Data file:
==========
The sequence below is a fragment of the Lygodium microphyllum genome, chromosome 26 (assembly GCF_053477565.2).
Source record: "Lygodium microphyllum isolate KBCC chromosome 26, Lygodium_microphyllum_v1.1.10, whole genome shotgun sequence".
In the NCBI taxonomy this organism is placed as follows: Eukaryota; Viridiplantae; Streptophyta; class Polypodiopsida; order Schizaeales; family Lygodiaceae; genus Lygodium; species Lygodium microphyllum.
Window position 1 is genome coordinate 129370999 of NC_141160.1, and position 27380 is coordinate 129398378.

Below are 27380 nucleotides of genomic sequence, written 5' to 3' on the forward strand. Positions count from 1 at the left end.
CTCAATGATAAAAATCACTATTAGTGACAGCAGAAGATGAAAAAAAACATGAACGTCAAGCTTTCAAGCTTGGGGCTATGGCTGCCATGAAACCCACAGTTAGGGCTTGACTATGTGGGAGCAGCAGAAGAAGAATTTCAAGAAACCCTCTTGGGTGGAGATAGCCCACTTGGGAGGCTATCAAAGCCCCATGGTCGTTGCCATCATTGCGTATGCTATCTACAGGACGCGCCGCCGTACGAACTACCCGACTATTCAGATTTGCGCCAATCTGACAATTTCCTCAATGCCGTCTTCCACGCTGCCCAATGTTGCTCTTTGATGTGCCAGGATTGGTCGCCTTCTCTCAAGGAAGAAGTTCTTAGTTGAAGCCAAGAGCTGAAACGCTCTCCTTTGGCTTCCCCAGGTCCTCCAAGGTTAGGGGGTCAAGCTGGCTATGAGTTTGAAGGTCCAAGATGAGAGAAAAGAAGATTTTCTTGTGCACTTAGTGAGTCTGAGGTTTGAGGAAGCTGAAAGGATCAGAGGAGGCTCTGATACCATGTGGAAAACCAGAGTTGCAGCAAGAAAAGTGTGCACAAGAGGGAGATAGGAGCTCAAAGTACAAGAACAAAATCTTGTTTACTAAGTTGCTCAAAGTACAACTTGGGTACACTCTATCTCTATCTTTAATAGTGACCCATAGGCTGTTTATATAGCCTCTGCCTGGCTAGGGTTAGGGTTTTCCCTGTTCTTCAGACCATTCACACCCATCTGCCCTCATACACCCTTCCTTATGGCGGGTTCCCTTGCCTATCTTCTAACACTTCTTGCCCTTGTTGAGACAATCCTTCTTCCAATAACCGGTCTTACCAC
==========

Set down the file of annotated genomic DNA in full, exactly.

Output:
The sequence below is a fragment of the Lygodium microphyllum genome, chromosome 26 (assembly GCF_053477565.2).
Source record: "Lygodium microphyllum isolate KBCC chromosome 26, Lygodium_microphyllum_v1.1.10, whole genome shotgun sequence".
In the NCBI taxonomy this organism is placed as follows: Eukaryota; Viridiplantae; Streptophyta; class Polypodiopsida; order Schizaeales; family Lygodiaceae; genus Lygodium; species Lygodium microphyllum.
Window position 1 is genome coordinate 129370999 of NC_141160.1, and position 27380 is coordinate 129398378.

Below are 27380 nucleotides of genomic sequence, written 5' to 3' on the forward strand. Positions count from 1 at the left end.
CTCAATGATAAAAATCACTATTAGTGACAGCAGAAGATGAAAAAAAACATGAACGTCAAGCTTTCAAGCTTGGGGCTATGGCTGCCATGAAACCCACAGTTAGGGCTTGACTATGTGGGAGCAGCAGAAGAAGAATTTCAAGAAACCCTCTTGGGTGGAGATAGCCCACTTGGGAGGCTATCAAAGCCCCATGGTCGTTGCCATCATTGCGTATGCTATCTACAGGACGCGCCGCCGTACGAACTACCCGACTATTCAGATTTGCGCCAATCTGACAATTTCCTCAATGCCGTCTTCCACGCTGCCCAATGTTGCTCTTTGATGTGCCAGGATTGGTCGCCTTCTCTCAAGGAAGAAGTTCTTAGTTGAAGCCAAGAGCTGAAACGCTCTCCTTTGGCTTCCCCAGGTCCTCCAAGGTTAGGGGGTCAAGCTGGCTATGAGTTTGAAGGTCCAAGATGAGAGAAAAGAAGATTTTCTTGTGCACTTAGTGAGTCTGAGGTTTGAGGAAGCTGAAAGGATCAGAGGAGGCTCTGATACCATGTGGAAAACCAGAGTTGCAGCAAGAAAAGTGTGCACAAGAGGGAGATAGGAGCTCAAAGTACAAGAACAAAATCTTGTTTACTAAGTTGCTCAAAGTACAACTTGGGTACACTCTATCTCTATCTTTAATAGTGACCCATAGGCTGTTTATATAGCCTCTGCCTGGCTAGGGTTAGGGTTTTCCCTGTTCTTCAGACCATTCACACCCATCTGCCCTCATACACCCTTCCTTATGGCGGGTTCCCTTGCCTATCTTCTAACACTTCTTGCCCTTGTTGAGACAATCCTTCTTCCAATAACCGGTCTTACCAC